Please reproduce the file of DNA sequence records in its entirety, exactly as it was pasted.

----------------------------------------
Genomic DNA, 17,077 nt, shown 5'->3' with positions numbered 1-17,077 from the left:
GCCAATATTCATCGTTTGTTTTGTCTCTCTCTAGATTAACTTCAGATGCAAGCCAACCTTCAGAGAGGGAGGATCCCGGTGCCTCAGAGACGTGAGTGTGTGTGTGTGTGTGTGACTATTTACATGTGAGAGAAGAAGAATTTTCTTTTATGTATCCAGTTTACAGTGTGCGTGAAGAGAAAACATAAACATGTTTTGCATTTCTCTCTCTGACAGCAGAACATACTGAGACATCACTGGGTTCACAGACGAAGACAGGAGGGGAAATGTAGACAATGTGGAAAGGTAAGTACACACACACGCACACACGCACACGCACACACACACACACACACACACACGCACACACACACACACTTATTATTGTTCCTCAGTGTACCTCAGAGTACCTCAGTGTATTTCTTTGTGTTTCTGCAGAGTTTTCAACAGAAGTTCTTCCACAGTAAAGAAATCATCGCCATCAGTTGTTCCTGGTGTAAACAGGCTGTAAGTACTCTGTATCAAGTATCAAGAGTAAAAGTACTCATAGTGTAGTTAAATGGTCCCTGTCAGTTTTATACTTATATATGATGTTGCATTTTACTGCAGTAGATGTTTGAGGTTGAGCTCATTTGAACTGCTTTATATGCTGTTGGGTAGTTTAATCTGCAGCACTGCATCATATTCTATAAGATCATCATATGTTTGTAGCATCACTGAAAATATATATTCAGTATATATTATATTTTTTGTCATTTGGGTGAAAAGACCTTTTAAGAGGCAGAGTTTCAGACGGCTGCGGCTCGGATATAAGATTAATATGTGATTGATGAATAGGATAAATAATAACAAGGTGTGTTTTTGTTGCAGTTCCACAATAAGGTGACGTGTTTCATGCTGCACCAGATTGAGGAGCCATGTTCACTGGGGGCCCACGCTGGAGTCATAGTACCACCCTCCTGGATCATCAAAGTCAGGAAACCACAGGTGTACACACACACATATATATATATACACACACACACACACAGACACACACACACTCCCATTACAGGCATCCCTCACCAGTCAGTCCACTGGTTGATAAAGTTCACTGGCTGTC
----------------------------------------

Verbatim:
Genomic DNA, 17,077 nt, shown 5'->3' with positions numbered 1-17,077 from the left:
GCCAATATTCATCGTTTGTTTTGTCTCTCTCTAGATTAACTTCAGATGCAAGCCAACCTTCAGAGAGGGAGGATCCCGGTGCCTCAGAGACGTGAGTGTGTGTGTGTGTGTGTGACTATTTACATGTGAGAGAAGAAGAATTTTCTTTTATGTATCCAGTTTACAGTGTGCGTGAAGAGAAAACATAAACATGTTTTGCATTTCTCTCTCTGACAGCAGAACATACTGAGACATCACTGGGTTCACAGACGAAGACAGGAGGGGAAATGTAGACAATGTGGAAAGGTAAGTACACACACACGCACACACGCACACGCACACACACACACACACACACACACGCACACACACACACACTTATTATTGTTCCTCAGTGTACCTCAGAGTACCTCAGTGTATTTCTTTGTGTTTCTGCAGAGTTTTCAACAGAAGTTCTTCCACAGTAAAGAAATCATCGCCATCAGTTGTTCCTGGTGTAAACAGGCTGTAAGTACTCTGTATCAAGTATCAAGAGTAAAAGTACTCATAGTGTAGTTAAATGGTCCCTGTCAGTTTTATACTTATATATGATGTTGCATTTTACTGCAGTAGATGTTTGAGGTTGAGCTCATTTGAACTGCTTTATATGCTGTTGGGTAGTTTAATCTGCAGCACTGCATCATATTCTATAAGATCATCATATGTTTGTAGCATCACTGAAAATATATATTCAGTATATATTATATTTTTTGTCATTTGGGTGAAAAGACCTTTTAAGAGGCAGAGTTTCAGACGGCTGCGGCTCGGATATAAGATTAATATGTGATTGATGAATAGGATAAATAATAACAAGGTGTGTTTTTGTTGCAGTTCCACAATAAGGTGACGTGTTTCATGCTGCACCAGATTGAGGAGCCATGTTCACTGGGGGCCCACGCTGGAGTCATAGTACCACCCTCCTGGATCATCAAAGTCAGGAAACCACAGGTGTACACACACACATATATATATATACACACACACACACACAGACACACACACACTCCCATTACAGGCATCCCTCACCAGTCAGTCCACTGGTTGATAAAGTTCACTGGCTGTC